But anyway, I’m at home today, and have been browsing the interwebs and been introduced to some of the deliberately cheesy fannish Valentine’s cards meandering past on Tumblr, and, too my surprise, they made me feel like reading the kind of sappy romantic crap I actually like. So, here, WordPress: in honour of the longest love affair of my life, here’s a testament of exactly how fond I am of words. Kwerey’s tribute to Sappy Idealised Lurrrve Day, go. One close reading from John Donne’s Songs and Sonnets.

‘Love’s Growth’

I scarce believe my love to be so pure
As I had thought it was
Because it doth endure
Vicissitude, and season, as the grass;
Methinks I lied all winter, when I swore
My love was infinite, if Spring make it more. Read the rest of this entry »

…Aeschylus, Ovid, Cicero, the Pearl-Poet, Dante, Thomas More, Shakespeare, John Donne.

There, the reference points that I’ve got a good two thousand years of European literature and rhetori: Aeschylus died in 456 BC, John Donne in 1631 AD. They and the big names that crop up between them are the groundrock of the degree I did, a degree just called ‘English’ but about a very specific definition of that term.

Each wrote things that I find beautiful and valuable. All these reference points on that mental timeline I have are dudes, though, and that’s not something I can take lightly. I’m a feminist and I’ve spent years and committed to reading and writing; I can’t ignore the massive sex inequality in this tradition I care deeply for.

I’m aware of Sappho, but I haven’t been taught her works and I haven’t yet fancied hunting down a good translation on my own to read them myself. I can’t think of many other women I seen as literary landmarks in those time periods. What I know of women across those years makes them objects, not subjects. Female characters are shown to us as anything from deeply subtle to utterly idealised to misogynistic stereotypes, but they’re all characters: the writing I know from those times was something men did that was sometimes about women.

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Feminists and anti-racists and trans activists say thousands of perceptive and articulate things about the representation of their own in media. Even more thousands of people tell them ask what the point is. It’s just an advert, just a film, just a book, just a story. It has hurt anyone, has it? It’s not like this or that atrocity in real life. It’s taken me years to figure out exactly what to say back, but here’s my first attempt at a rebuttal to that.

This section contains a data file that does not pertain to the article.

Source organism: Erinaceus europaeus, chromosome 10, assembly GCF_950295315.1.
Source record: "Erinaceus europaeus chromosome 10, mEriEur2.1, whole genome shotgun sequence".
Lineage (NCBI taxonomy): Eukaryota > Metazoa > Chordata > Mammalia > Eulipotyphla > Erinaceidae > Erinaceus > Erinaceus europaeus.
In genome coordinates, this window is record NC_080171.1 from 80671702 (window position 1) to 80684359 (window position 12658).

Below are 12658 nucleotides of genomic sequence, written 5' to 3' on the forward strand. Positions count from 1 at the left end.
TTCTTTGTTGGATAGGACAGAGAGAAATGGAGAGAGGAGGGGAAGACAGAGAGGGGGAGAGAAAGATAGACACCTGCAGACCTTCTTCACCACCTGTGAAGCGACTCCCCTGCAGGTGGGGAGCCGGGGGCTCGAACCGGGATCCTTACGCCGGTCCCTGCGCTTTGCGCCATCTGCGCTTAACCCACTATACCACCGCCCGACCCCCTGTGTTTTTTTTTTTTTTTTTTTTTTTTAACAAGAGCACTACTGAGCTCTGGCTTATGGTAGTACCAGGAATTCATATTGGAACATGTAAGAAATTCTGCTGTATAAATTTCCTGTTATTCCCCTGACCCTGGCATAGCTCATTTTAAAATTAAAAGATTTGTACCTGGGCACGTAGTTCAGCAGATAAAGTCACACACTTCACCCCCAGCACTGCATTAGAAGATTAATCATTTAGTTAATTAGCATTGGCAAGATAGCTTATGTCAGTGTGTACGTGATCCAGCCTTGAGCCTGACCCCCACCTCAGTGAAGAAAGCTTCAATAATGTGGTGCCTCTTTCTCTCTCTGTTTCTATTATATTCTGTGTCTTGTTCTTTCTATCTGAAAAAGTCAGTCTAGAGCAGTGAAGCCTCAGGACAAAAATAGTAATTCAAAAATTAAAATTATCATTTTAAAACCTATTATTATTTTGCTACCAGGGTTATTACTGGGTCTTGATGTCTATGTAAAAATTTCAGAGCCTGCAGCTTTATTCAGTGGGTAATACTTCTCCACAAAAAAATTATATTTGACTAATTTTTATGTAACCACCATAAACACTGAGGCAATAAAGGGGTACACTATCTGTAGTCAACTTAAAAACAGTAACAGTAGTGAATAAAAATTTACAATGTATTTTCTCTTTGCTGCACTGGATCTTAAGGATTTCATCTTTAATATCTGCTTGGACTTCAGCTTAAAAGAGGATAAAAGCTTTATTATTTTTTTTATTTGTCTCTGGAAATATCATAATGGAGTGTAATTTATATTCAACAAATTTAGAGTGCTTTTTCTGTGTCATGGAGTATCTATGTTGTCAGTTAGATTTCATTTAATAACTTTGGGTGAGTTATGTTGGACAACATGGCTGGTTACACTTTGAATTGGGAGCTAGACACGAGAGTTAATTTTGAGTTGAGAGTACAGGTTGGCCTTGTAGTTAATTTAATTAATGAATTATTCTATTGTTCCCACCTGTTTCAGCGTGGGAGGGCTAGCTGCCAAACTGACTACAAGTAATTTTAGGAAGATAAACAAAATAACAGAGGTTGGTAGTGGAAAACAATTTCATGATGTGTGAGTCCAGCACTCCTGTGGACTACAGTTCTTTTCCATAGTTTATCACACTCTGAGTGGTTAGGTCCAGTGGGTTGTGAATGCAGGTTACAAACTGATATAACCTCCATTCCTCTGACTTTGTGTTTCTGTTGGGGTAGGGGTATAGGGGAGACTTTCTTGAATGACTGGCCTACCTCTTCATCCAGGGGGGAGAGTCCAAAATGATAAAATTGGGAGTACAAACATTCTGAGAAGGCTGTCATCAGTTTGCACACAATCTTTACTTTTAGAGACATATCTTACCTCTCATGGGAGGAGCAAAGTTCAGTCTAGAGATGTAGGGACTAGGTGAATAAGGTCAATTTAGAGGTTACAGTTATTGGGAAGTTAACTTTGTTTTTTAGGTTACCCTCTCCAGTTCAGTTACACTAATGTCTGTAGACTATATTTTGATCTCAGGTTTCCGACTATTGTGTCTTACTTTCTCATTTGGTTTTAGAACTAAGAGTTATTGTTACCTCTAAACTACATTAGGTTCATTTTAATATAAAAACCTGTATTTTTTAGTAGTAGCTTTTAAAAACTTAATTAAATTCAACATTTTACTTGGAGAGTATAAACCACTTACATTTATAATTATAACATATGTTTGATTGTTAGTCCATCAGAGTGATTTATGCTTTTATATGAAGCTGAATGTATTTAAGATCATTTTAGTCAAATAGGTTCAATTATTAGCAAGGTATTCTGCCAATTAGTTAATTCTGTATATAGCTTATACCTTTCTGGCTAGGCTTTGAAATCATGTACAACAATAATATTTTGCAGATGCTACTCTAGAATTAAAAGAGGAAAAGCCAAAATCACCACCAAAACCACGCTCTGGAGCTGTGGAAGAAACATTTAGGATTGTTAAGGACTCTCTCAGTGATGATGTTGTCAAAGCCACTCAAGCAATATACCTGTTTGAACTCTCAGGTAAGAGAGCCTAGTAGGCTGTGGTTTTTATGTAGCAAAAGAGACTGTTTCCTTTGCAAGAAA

Sure, those are stories. And what about the news. We talk about it coming in stories for a reason. Reports on the TV put together video reconstructions of dramatic events because they’re exactly that, dramatic, because news does exactly that, tells a story. Narratives are a much easier way to hold an audience’s attention than putting facts and figures across with nothing to link them together. There’s a reason school taught me about the English Reformation through the tale of Henry VIII’s woes in marriage, about the Cuban Missile Crisis as a dramatic showdown between Kruschev and Kennedy, and that I remember those events in terms of the people involved and what their reasons were, not from the dates of events or the terms of the Acts of Parliament or SALT treaties.

That’s how history works in my head: there are facts and fixed points there, sure, but I learnt it in stories – narratives, dramatisations, filtered versions of reality. And as long as the culture I live in is one that teaches us like that, stories never just stories, whether they’re calling themselves fact or fiction. Those are different kinds of story, certainly, but the way stories work full stop matters. They gives us frames of reference, sets of rules, they come bundled with all kinds of assumptions, and to some extent or other almost all of us use them to decode the world we live in. I want to understand anything that shapes me as much as stories have.

I want to break their rules. As long as the world stays in the habit of telling me about how the world I live in is shaped by a male protagonist, I’m going to keep asking for all the stuff that’s missing. I’m going to say say no, that’s a fraction of the whole picture, tinted and distorted; this isn’t a true reflection of our society.